How The Letter A Affected Various Characters In The Scarlet Letter The letter A affected many characters in Nathaniel’s classic, The Scarlet Letter. It affected not only the main characters of the story, but also of the townspeople who would see this letter embroidered on Heater’s dress on a daily basis; and thus it would serve to re-enforce their own repulsion at the woman and her sin, and would inflate their self-righteousness further. The puritans seemed on the surface to be religious and pious, but I felt they were extremely judgmental and unforgiving, who found joy in other people’s lapses in their faith. However, this letter affected greatly the lives of Heater, her daughter Pearl, and Pearl’s father, the reverend Arthur Dimmesdale. In the story, Arthur Dimmesdale is a young eminent minister in Boston and also the father of Pearl. He is a tortured man who over the course of this story spanning seven years, suffers guilt at his sin of adultery and having to watch Heater being shunned and living in isolation, raising the product of their sin alone.
He constantly places his hand over his hearth when agitated, which to me symbolized the letter A not only embroidered on his lover’s gown, but seemingly embroidered over his own heart. His health is quite bad, and ironically, it is thanks to Roger Chillingworth’s (Heater’s husband) potions that he is able to stay alive. When Chillingsworth earns a reputation of being a good physicians, he helps maintain Dimmesdale’s health but discovers what Dimmesdale’s identity, and thus begins torturing and intending to kill this young minister already ravaged by his sin, deteriorating every time he sees the “A” that has become a part of Heater. By chapter 11, his guilt has reached it peak, as Hawthorne writes It is inconceivable, the agony with which this public veneration tortured him! Itwas his genuine impulse to adore the truth, and to reckon all things shadow-like, and utterly devoid of weight or value, that had not its divine essence as life within their life. (page 124) At the end of the story, he finally admits to being Pearl’s father and reveals that he has a scarlet letter branded into his own flesh .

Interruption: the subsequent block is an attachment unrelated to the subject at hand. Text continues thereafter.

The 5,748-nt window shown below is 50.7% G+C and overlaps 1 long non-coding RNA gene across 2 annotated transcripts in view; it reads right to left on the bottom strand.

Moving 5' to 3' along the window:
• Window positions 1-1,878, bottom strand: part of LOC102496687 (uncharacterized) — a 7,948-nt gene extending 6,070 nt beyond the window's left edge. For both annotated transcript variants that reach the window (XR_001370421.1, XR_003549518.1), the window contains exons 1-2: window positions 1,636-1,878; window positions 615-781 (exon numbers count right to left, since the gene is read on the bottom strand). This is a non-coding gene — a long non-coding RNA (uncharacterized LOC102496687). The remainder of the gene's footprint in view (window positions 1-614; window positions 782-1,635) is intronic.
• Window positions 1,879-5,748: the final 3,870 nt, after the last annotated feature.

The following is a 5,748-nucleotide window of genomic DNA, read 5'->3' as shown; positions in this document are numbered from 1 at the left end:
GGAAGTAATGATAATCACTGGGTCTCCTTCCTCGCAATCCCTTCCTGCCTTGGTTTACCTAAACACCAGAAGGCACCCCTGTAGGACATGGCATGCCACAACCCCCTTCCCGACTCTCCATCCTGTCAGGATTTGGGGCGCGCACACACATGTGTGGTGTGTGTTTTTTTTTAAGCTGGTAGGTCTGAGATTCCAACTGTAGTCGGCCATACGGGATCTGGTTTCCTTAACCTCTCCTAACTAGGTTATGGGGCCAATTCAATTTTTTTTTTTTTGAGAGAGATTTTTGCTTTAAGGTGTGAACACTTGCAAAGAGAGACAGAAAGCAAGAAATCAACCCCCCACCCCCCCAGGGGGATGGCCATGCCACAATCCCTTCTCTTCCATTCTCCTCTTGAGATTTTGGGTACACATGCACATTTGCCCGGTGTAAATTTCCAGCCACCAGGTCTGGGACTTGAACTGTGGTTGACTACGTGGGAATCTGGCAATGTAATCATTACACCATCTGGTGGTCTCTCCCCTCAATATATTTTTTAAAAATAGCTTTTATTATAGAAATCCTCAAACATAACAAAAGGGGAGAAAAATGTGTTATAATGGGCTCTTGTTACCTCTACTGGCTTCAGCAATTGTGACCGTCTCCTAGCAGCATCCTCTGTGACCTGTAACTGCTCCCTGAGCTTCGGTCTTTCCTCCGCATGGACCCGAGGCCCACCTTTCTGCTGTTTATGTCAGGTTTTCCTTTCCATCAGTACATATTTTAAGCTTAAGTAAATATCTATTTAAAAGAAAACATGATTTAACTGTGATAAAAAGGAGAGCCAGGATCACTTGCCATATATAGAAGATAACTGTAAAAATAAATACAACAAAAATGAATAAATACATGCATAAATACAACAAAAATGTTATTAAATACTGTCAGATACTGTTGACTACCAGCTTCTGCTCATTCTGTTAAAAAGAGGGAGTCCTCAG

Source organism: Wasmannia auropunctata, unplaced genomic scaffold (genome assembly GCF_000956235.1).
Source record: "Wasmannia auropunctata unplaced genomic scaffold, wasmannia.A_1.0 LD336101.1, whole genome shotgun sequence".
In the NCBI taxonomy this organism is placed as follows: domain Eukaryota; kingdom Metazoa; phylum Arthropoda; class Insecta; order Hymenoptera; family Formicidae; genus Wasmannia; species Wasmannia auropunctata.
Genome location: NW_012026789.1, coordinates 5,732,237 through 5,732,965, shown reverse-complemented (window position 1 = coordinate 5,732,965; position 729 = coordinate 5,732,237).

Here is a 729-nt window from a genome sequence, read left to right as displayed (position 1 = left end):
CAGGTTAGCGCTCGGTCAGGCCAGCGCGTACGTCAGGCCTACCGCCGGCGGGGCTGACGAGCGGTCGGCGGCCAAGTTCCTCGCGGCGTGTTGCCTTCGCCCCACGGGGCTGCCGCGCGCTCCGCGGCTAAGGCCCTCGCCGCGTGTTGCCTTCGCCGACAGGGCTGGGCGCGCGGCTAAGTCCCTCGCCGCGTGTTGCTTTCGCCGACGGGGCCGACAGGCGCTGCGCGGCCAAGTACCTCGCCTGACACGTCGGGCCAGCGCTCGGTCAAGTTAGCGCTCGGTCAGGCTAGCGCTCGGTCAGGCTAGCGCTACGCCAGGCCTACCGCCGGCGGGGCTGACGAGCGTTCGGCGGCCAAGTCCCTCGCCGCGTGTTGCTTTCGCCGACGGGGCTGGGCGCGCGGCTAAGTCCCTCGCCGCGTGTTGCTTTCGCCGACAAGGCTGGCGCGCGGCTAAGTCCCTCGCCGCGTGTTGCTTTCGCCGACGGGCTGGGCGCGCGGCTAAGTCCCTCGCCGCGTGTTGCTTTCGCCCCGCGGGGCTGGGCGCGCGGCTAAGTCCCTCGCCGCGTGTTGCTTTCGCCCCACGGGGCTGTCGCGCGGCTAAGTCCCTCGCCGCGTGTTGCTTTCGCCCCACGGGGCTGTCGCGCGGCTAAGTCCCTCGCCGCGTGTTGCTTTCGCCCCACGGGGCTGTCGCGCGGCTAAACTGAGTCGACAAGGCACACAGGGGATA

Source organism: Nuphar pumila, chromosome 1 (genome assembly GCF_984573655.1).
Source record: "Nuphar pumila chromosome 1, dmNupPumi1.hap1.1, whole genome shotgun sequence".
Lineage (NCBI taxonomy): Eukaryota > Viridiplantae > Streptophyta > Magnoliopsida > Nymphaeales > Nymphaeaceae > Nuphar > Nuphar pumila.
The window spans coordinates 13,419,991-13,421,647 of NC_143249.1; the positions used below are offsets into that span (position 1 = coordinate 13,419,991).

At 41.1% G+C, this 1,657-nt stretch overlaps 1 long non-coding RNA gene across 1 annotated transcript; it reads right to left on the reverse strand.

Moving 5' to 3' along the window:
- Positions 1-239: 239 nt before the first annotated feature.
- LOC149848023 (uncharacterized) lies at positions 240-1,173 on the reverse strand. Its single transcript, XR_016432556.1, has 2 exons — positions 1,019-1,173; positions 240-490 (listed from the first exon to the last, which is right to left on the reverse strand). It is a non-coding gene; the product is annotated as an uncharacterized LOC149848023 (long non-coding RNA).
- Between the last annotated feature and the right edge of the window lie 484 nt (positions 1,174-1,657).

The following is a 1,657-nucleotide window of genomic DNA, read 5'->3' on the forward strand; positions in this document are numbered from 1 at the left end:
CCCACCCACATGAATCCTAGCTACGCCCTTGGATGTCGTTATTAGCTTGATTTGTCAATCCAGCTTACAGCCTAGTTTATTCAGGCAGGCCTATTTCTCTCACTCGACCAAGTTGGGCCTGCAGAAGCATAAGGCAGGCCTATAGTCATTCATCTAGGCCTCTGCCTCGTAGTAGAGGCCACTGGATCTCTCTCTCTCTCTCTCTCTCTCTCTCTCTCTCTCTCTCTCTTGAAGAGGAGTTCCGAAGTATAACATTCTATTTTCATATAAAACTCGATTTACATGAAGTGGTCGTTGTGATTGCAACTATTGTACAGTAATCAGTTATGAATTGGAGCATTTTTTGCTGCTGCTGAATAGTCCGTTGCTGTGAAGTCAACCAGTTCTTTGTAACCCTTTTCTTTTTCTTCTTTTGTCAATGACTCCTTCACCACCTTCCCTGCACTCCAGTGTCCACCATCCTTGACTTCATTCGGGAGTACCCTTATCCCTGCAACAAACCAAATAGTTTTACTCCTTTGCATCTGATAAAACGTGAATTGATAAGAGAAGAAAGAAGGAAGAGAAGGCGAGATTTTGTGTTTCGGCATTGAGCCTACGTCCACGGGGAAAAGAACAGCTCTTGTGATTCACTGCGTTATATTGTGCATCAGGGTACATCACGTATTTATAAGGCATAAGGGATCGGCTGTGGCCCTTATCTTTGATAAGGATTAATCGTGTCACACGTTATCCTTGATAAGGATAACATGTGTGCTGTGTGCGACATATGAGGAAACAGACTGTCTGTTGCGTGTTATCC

The times Heater was placed on the scaffold and publicly denounced for her sin, she faced this alone. Dimmsdale suffered through this, too frightened and ashamed to admit his own responsibility. Dimmesdale ascended the scaffold times before, but not in the sight of the public. In the end,Dimmesdale climbed the scaffold because his heart and his morale would no longer allow him to remain in secret with his sanity. Dimmesdale dies upon the scaffold while holding Ester’s hand, and when Pearl Kisses her father at the end of the story, to me this represents her destroying the bitter pall this simple letter had over their lives. “Pearl kissed his lips. A spell was broken. The great scene of grief in which the wild infant bore a part had developed all her sympathies; and as her tears fell upon her father’s cheek, they were the pledge that she would grow up amid human joy and sorrow, nor for every do battle with the world, but be a woman in it.